ABRA: Online Reading Support. Evaluation Report and Executive Summary

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ABRA: Online Reading Support. Evaluation Report and Executive Summary
Abracadabra (ABRA) is a 20-week online literacy program composed of phonic fluency and comprehension activities based around a series of age-appropriate texts. Four 15-minute sessions per week are delivered by a teaching assistant (TA) to groups of three to five pupils. This report summarizes the findings of a randomized controlled trial assessing the impact of ABRA on literacy outcomes for Year 1 pupils. The trial also assesses the impact of an offline, paper and pencil version of the same intervention (referred to here at "the non-Information and Communication Technologies (ICT) intervention"). There were 51 participating schools and 2,241 pupils at randomization, and a total of 48 schools and 1,884 pupils were included in the final analysis (84% of the initial pupils at randomization). The trial took place between October 2014 and May 2015. Fifty-one schools were randomly assigned to either receive some version of the intervention or to act as a "control" school delivering business as usual. In the schools receiving the intervention, pupils were randomized to receive one of the following options: (1) ABRA, (2) the non-ICT intervention, and (3) standard literacy provision. The process evaluation involved observing sessions to understand a variety of factors in the intervention. These included an evaluation of which elements contributed to successful implementation, the perceptions and experiences of TAs and project leads, levels of pupil engagement, and the mechanisms behind the estimated impacts. This was an efficacy study, due to the involvement of the developer in the delivery of the program. Key conclusions of this report are: (1) The children who received ABRA, or its offline alternative were found to make two and three months' progress in literacy respectively compared to the children who received standard provision. This positive result would be unlikely to occur by chance; (2) For both ABRA and the offline alternative, the impact for children eligible for free school meals and children with below average pre-test outcomes was larger than for all pupils; (3) Successful implementation contributed to a well-designed and delivered training program which emphasized fidelity and consistency, enforced by ongoing support from the project team; (4) The process evaluation found that both the ICT and non-ICT interventions may be best delivered in groups of similar rather than mixed ability. The process evaluation also suggested minor changes to the intervention to make it more culturally relevant to British pupils, and to remove some repetition in the non-ICT program; and (5) Future research will examine whether ABRA or the non-ICT intervention can be successfully delivered at scale, and will look at longer-term impacts through assessing Key Stage 1 data from this trial.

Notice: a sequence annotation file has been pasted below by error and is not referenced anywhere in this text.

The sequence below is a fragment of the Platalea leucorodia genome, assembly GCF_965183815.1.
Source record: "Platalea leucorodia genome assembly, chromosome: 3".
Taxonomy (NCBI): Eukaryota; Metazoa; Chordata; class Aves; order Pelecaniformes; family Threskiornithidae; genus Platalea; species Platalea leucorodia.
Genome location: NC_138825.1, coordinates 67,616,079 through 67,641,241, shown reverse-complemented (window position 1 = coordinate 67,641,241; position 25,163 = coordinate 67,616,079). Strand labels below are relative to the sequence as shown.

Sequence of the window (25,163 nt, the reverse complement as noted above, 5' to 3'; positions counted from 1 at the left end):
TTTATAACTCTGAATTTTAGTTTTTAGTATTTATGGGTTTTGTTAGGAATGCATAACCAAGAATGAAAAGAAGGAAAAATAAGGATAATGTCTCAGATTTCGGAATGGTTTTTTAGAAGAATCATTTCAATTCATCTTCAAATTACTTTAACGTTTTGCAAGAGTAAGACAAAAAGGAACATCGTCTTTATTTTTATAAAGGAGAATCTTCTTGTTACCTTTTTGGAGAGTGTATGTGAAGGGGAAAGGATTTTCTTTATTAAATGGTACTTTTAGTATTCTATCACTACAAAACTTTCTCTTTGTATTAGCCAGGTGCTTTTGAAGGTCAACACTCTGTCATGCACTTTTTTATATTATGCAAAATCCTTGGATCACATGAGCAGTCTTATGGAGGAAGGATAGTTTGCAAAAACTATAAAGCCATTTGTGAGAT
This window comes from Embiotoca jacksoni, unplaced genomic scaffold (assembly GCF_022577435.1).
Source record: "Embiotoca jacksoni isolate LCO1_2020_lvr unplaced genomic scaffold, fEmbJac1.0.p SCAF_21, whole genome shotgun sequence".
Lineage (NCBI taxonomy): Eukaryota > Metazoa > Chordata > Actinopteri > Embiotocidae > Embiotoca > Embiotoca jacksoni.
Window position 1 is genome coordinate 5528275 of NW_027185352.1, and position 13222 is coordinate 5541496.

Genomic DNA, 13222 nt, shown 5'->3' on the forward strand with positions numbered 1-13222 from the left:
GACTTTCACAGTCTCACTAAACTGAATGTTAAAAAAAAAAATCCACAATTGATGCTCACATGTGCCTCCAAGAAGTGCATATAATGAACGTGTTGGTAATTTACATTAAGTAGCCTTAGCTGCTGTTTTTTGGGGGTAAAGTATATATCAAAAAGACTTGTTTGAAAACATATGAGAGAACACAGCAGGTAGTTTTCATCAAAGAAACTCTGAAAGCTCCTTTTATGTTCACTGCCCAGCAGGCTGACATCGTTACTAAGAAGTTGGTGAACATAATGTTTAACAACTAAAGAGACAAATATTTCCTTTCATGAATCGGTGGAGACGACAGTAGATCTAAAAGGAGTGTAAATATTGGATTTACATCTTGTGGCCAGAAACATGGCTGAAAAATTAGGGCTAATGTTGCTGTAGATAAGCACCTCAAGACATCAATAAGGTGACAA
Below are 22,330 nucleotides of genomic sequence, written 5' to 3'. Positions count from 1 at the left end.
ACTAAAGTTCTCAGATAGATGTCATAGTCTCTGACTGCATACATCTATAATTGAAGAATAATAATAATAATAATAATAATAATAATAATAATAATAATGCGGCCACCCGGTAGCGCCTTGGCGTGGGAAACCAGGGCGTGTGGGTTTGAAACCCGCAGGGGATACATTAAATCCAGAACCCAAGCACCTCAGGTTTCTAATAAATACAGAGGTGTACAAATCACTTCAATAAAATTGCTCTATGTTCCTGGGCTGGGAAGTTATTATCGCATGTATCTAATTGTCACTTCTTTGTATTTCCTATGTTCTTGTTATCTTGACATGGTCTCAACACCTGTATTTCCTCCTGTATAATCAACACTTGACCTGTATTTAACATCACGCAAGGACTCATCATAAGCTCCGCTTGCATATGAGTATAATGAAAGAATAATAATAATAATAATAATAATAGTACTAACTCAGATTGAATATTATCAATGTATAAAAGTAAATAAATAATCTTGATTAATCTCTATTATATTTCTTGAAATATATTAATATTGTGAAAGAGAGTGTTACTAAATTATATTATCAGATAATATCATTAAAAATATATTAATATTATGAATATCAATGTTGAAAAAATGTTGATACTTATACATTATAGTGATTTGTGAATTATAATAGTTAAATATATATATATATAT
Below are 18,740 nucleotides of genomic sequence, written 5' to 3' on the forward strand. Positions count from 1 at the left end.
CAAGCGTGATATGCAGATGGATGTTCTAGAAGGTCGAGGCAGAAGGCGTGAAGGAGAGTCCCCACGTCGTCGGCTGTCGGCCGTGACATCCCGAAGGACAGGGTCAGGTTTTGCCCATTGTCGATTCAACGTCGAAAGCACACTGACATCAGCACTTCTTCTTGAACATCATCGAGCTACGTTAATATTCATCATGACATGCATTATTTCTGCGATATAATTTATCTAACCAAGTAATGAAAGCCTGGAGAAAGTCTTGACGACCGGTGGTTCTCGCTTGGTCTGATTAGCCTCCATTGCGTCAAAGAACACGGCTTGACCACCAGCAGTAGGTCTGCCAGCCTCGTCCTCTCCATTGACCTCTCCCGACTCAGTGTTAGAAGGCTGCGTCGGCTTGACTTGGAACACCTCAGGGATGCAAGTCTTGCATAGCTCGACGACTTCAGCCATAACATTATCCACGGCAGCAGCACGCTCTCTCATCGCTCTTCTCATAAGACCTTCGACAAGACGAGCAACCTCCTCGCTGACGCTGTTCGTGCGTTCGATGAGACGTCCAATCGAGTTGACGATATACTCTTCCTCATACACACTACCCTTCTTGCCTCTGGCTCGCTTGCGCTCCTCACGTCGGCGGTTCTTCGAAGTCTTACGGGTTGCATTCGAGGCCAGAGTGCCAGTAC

Education Endowment Foundation
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26/10/2023, 16:53
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Publication Title: Education Endowment Foundation ERIC Number: ED581099
McNally, S., Ruiz-Valenzuela, J., & Rolfe, H. (2016). ABRA: Online Reading Support. Evaluation Report and Executive Summary. Education Endowment Foundation. https://eric.ed.gov/?id=ED581099